My friend Nikki is a thoughtful, dedicated, compassionate minister.
I once heard Baylor football coach Grant Teaff tell an injured player to pipe down. "I've had more pain in my eye," Teaff said. To paraphrase, Nikki has more pastoral sensibilities in her little finger than some pastors do in their whole beings. And she's a woman.
A couple of years ago, she and I were preparing for a funeral at the church we served. The funeral director referred to her as "that little lady." I pointed out that she was a member of our pastoral staff. He said it again. I interrupted to say she was my colleague, has a dual degree in divinity and social work, and is an ordained minister. He hardly paused and kept talking. (He also gave me the wrong check and rambled on about how the Book of Isaiah can cure cancer.)
After the funeral, I called his boss to complain. Oddly, the boss took me to lunch to apologize. Not Nikki.
Today, my friend Nikki took part in a funeral with personnel from that same funeral home. She introduced herself to a funeral director as one of the ministers participating in the service. Later, that funeral director asked her if she was the pianist. As Nikki pointed out, not that ministers can't be pianists or vice versa, but if she was the pianist she would have said she was the pianist.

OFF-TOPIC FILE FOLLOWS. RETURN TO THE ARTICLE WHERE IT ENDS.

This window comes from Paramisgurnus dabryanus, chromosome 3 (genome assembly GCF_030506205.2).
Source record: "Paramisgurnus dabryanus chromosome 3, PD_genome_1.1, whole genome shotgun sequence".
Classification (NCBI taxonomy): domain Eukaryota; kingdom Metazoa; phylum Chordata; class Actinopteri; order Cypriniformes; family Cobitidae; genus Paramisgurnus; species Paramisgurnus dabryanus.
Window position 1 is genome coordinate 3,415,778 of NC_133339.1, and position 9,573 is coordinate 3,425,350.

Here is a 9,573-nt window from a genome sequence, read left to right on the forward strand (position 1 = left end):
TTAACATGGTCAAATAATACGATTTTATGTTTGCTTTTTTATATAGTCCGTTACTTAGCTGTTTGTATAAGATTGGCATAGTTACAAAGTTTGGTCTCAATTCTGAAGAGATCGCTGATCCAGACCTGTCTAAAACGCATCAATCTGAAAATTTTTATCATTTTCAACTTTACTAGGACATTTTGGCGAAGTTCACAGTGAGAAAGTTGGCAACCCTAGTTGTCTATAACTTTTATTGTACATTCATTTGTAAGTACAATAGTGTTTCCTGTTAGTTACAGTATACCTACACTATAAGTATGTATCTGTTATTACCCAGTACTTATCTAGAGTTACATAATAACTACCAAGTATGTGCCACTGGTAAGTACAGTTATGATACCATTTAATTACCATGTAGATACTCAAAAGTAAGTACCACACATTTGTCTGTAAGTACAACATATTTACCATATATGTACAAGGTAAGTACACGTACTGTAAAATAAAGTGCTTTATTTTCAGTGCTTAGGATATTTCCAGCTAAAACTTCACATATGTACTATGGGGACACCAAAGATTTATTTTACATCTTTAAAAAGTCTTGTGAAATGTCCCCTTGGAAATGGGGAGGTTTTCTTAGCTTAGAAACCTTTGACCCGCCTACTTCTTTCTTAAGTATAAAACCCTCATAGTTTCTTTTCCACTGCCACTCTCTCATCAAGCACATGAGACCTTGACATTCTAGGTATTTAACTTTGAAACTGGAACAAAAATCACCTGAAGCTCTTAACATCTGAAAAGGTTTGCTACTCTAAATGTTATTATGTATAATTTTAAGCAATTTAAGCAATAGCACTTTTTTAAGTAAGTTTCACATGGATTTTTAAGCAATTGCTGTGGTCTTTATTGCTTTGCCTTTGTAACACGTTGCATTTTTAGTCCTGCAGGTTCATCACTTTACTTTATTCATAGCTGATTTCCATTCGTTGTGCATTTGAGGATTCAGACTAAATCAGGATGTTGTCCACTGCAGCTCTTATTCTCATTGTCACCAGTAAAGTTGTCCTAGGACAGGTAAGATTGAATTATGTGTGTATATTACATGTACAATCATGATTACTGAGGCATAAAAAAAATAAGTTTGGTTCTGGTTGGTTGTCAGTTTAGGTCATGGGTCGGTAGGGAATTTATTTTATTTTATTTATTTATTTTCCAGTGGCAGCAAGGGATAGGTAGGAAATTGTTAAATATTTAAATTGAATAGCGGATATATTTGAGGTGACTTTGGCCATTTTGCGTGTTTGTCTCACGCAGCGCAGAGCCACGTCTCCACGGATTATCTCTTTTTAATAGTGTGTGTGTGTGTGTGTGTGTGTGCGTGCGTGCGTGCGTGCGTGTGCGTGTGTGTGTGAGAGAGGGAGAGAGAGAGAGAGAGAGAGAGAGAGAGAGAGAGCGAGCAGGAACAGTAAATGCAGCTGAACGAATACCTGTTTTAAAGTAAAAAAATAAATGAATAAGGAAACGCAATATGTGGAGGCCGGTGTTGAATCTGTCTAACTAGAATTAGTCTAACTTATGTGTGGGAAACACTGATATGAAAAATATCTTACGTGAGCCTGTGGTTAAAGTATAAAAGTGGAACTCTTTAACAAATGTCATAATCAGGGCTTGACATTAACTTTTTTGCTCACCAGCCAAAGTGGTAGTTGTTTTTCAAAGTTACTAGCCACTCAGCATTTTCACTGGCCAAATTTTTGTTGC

Granted, funeral directors deal with many different religious traditions and many different people. And, granted, historically more men than women have been ministers. And, granted some religious traditions still do not allow women to be clergy.
But really? The same funeral home? Twice? To the same minister? So, here's the deal, Anonymous Funeral Home That Shall Not Be Named, I'm putting you on notice. The third time, and we're calling you out on this. By name. Publicly.
And let's get this straight. Women can be ministers and pianists and scientists and plumbers and astronauts and undertakers. Yes, some women clergy members are terrible clergy members; so are some men. Yes, there are differences in men and women. If I need to carry a grand piano, I'm probably going to ask the burliest men I can. If the world needs babies carried in the womb, well, women are better at that. And when people need to be "carried through the valley of the shadow of grief," men can bake the casseroles and play the piano and drive the hearse and preach the sermons. So can women.
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